SEDAN-CHAIR, a portable chair or covered vehicle, with side windows, and entrance through a hinged doorway at the front, the roof also opening to allow the occupant to stand. It is carried on poles by two “chairmen.” Alike in Paris and in London the sedan-chair man was an institution—in the one city he was usually an Auvergnat, in the other an Irishman.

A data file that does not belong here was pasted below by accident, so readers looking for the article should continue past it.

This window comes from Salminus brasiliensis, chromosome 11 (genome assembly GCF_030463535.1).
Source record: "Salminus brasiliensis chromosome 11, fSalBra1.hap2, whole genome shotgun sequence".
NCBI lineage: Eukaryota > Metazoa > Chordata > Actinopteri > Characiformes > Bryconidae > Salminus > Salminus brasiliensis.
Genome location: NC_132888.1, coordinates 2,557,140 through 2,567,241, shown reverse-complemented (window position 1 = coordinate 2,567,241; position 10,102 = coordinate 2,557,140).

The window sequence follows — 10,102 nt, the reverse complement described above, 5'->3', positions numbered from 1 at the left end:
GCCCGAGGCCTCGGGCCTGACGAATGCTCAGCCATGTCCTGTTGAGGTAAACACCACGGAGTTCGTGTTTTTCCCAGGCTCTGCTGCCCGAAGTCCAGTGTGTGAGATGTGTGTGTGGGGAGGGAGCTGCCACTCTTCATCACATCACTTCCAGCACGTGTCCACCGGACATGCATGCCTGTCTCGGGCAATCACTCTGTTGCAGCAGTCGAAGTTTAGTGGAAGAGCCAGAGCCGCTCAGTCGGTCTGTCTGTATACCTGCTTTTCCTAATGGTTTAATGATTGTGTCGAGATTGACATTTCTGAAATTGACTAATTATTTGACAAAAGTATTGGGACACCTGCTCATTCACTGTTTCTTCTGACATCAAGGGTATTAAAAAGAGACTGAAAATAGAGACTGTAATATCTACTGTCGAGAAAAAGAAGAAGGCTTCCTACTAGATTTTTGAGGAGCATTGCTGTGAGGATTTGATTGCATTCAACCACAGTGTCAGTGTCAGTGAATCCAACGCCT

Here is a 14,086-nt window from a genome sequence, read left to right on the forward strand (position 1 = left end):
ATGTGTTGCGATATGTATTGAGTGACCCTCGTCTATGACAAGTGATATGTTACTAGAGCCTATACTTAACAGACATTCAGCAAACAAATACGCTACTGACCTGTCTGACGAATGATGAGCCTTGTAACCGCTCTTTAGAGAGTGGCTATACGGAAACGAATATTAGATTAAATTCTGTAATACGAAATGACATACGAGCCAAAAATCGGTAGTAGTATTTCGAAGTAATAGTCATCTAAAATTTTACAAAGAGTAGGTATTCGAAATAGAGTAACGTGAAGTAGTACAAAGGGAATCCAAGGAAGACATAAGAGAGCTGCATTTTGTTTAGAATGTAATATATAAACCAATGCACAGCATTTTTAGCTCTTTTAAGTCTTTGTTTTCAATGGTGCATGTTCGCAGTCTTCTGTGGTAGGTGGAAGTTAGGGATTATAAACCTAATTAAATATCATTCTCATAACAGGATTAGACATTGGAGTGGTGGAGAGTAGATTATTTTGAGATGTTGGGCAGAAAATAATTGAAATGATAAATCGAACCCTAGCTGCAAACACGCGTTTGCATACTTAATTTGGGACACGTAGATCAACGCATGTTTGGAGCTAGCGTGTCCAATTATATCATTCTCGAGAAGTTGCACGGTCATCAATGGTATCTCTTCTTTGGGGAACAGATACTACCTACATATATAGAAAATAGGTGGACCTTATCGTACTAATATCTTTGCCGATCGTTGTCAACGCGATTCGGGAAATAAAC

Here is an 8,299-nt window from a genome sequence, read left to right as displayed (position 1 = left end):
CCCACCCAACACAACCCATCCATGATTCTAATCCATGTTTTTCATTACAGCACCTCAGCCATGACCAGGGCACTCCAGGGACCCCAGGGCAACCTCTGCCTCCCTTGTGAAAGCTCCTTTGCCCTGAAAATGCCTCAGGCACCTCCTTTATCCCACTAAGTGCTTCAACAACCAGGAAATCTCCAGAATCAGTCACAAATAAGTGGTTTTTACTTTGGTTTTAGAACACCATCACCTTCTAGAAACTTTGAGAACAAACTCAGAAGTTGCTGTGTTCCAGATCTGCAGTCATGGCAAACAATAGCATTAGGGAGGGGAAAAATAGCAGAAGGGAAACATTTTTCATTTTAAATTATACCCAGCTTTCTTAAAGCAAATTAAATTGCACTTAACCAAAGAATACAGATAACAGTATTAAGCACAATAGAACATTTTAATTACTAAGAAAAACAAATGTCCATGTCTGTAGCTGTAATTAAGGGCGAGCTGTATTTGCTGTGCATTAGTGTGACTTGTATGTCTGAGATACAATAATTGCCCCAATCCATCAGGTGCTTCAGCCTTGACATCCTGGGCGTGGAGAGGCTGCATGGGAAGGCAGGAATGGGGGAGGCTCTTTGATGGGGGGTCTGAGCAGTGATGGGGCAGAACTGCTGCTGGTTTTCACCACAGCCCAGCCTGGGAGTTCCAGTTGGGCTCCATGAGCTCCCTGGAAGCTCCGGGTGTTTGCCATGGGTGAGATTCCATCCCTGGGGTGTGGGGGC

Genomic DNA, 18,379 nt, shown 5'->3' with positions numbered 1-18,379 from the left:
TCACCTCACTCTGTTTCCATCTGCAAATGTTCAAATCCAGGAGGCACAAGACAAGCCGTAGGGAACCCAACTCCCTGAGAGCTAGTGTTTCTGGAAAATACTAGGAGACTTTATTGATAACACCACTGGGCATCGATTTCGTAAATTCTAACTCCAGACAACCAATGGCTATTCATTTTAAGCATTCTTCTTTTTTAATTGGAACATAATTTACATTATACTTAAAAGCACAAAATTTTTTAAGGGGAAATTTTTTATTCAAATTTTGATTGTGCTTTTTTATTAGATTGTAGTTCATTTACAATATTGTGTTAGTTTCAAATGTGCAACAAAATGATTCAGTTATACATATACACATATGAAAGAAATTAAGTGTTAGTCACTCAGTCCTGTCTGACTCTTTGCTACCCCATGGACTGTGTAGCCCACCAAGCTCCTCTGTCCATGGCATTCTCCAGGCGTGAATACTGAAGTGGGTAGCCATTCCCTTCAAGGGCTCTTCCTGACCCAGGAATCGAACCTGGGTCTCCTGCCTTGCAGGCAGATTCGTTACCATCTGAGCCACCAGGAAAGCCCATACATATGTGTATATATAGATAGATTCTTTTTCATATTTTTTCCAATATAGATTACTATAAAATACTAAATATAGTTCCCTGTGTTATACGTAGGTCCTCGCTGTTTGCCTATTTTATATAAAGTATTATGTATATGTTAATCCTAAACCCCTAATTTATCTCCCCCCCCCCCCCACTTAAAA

The sedan-chair was a fashionable mode of transport in towns up to a century or so ago. It took its name from the town of Sedan, in France, where it was first used, and was introduced into England by Sir S. Duncombe in 1634. Although a typically 18th-century vehicle it was used in the 17th, and had been known much earlier. Indeed, the ancient sedia gestatoria of the popes is really a rudimentary form of sedan-chair. These vehicles were often beautifully painted, even the greatest French pastoralists not disdaining to 'embellish their panels. It is still in use at the public baths at Ischl, in Austria, and also in the city of Bath, England, as a mode of transit in connexion with the medical baths. The sedan-chair can be taken into the bedroom, and the invalid conveyed without exposure to the outer air to and from the mineral-water bath. The poles are so arranged that the chair may be carried up and down stairs and still preserve its horizontal position.